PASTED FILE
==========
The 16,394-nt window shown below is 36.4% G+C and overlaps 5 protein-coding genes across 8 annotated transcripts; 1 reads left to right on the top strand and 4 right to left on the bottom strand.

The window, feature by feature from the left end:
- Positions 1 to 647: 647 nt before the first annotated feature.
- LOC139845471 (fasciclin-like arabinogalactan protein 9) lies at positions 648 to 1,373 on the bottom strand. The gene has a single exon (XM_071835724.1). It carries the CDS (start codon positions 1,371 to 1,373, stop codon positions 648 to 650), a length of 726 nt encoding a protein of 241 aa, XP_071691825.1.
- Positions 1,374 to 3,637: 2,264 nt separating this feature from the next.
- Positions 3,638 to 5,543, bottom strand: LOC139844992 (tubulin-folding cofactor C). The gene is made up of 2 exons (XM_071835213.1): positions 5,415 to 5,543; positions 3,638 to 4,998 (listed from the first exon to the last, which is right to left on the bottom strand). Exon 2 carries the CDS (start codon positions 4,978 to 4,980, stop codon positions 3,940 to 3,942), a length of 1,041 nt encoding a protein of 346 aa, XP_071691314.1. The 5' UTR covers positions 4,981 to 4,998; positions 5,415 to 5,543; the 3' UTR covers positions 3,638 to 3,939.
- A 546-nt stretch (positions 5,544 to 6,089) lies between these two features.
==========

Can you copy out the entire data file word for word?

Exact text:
The 16,394-nt window shown below is 36.4% G+C and overlaps 5 protein-coding genes across 8 annotated transcripts; 1 reads left to right on the top strand and 4 right to left on the bottom strand.

The window, feature by feature from the left end:
- Positions 1 to 647: 647 nt before the first annotated feature.
- LOC139845471 (fasciclin-like arabinogalactan protein 9) lies at positions 648 to 1,373 on the bottom strand. The gene has a single exon (XM_071835724.1). It carries the CDS (start codon positions 1,371 to 1,373, stop codon positions 648 to 650), a length of 726 nt encoding a protein of 241 aa, XP_071691825.1.
- Positions 1,374 to 3,637: 2,264 nt separating this feature from the next.
- Positions 3,638 to 5,543, bottom strand: LOC139844992 (tubulin-folding cofactor C). The gene is made up of 2 exons (XM_071835213.1): positions 5,415 to 5,543; positions 3,638 to 4,998 (listed from the first exon to the last, which is right to left on the bottom strand). Exon 2 carries the CDS (start codon positions 4,978 to 4,980, stop codon positions 3,940 to 3,942), a length of 1,041 nt encoding a protein of 346 aa, XP_071691314.1. The 5' UTR covers positions 4,981 to 4,998; positions 5,415 to 5,543; the 3' UTR covers positions 3,638 to 3,939.
- A 546-nt stretch (positions 5,544 to 6,089) lies between these two features.